Sep 14, 2017

HRC Side-Event: From Humanitarian Crisis to Human Rights Emergency in the Ogaden Region

On the occasion of the 36th Regular Session of the United Nations Human Rights Council (HRC), the Society for Threatened Peoples (STP) in cooperation with the Unrepresented Nations and Peoples Organization (UNPO) will be organizing a side-event entitled “From Humanitarian Crisis to Human Rights Emergency in the Ogaden Region”. 

Thursday, 14 September 2017, 17:00 to 18:30

Palais des Nations, Room XV, Geneva, Switzerland

Side-event to the 36th Session of the UNHRC


Adding to an already dire human rights situation in the country, the last year has been a synonym of humanitarian distress for Ethiopia’s most vulnerable peoples and particularly for the inhabitants of Ogaden. The population of Ogaden is currently facing a devastating wave of deaths due to a cholera epidemic, adding to one of the worst drought and famine the region has experienced in its history. From 5 to 8 March 2017 alone, 300 people died and since November 2016, it is estimated that more than 2,000 lives have been claimed in the remote rural areas of Ogaden.

Meanwhile, foreigners, and especially international observers, are still banned from accessing the region, preventing a serious assessment of the death toll and of the humanitarian distress of the population. Ethiopian officials have also decided to officially describe the outbreak of cholera as one of acute watery diarrhea (AWD)– AWD being a symptom of cholera – by fear of making the country look bad, hurting tourism and the economy. In August 2016, the Washington Post reported that international humanitarian organisations in Ethiopia were only allowed to talk about AWD and not permitted to publish the number of people affected either. An assessment confirmed by Human Rights Watch in May 2017, after the organisation had interviewed a number of health professionals in the country. Needless to say, the word “famine” is not used either, the government not wanting to bring back memories of the 1980s drought that caused hundreds of thousands of deaths and left the country systematically associated with famine. According to official sources, 16,000 cases of AWD had been recorder in the Ogaden between January and May 2017 alone and 3,500 new cases are being declared every month. But none of these cases have been identified as cholera – in the past 10 years, Ethiopia seems to have been the only country in the Horn of Africa not to have been affected by cholera – and the total number of deaths remains uncertain.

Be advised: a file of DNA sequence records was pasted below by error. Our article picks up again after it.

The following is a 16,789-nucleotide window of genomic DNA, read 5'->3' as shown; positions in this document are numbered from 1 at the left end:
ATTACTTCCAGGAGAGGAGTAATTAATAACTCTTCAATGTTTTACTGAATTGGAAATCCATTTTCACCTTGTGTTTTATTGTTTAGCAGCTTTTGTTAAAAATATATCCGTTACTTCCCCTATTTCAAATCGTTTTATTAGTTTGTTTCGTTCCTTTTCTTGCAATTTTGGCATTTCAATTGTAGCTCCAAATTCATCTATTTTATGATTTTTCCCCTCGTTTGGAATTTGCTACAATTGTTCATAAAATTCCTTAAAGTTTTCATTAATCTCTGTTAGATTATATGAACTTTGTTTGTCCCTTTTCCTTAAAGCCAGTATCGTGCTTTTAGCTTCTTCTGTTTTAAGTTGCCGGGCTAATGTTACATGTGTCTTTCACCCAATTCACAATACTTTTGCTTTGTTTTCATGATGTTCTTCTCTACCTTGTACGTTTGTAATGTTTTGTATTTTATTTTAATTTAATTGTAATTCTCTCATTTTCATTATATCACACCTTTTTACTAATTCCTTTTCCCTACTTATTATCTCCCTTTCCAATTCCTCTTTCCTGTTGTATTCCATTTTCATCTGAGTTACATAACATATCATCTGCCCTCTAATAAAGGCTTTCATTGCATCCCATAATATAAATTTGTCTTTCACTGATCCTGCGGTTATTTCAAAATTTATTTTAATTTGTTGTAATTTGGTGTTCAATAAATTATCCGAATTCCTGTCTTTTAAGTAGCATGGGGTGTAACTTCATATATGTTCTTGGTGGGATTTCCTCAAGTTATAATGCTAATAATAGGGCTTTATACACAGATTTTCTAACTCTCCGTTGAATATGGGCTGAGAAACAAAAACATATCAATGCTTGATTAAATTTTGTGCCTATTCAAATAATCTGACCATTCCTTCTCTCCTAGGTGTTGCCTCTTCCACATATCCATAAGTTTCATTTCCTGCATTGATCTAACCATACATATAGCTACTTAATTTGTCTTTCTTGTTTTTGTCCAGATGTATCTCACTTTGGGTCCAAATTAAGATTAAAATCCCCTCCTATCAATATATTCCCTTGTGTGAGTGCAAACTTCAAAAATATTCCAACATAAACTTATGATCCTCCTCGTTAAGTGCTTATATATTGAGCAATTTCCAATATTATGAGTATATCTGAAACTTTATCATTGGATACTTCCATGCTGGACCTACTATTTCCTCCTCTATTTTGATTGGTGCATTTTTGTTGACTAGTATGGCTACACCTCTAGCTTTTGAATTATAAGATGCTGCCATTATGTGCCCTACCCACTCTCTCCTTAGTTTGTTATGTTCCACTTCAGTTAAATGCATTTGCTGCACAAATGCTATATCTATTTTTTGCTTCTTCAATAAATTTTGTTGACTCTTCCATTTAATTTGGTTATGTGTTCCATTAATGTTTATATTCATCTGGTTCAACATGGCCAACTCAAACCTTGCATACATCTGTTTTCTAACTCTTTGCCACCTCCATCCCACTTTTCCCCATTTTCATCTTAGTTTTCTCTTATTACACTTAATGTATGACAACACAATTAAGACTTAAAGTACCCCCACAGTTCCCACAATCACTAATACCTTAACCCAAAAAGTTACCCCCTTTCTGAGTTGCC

The violation of people’s fundamental rights in the country aggravates this life-threatening crisis. The restrictions imposed by the Ethiopian government on the region further exacerbate the distress of the populations: while limitation of movement bars access to healthcare facilities, trade embargoes cause critical food shortages. The agro-pastoralist community has been strongly affected, as there has been a significant loss of livestock.

In this context of emergency, this side-event will focus on the dire humanitarian situation in the Ogaden region, stressing the issues of drought and the cholera epidemic affecting people in the area. The event will shed light, in particular, on the human rights violations that this situation entails, including violations of the right to food, to health and overall the right to life. The discussion will focus on the human rights situation but from an emergency/humanitarian perspective, underlining that the frontier between the two concepts is very thin or even irrelevant in a case such as Ogaden’s. 


Speakers include:

Ms Juweria Ali, Ogadeni women's rights activist, Ogaden Youth & Student Union (OYSU) Advocacy Chair & PhD candidate at the University of Westminster

Mr Garad Mursal, Director of the African Rights Monitor

Mr Sharmarke Dhaxiir, Ogaden Youth and Student Union (OYSU) Activist

Ms Ismail Omar, Ogaden Youth Advocate & Member of the Ogaden People's Rights Organization (OPRO)


The programme is available here.

For further information, please contact Julie Duval ([email protected]).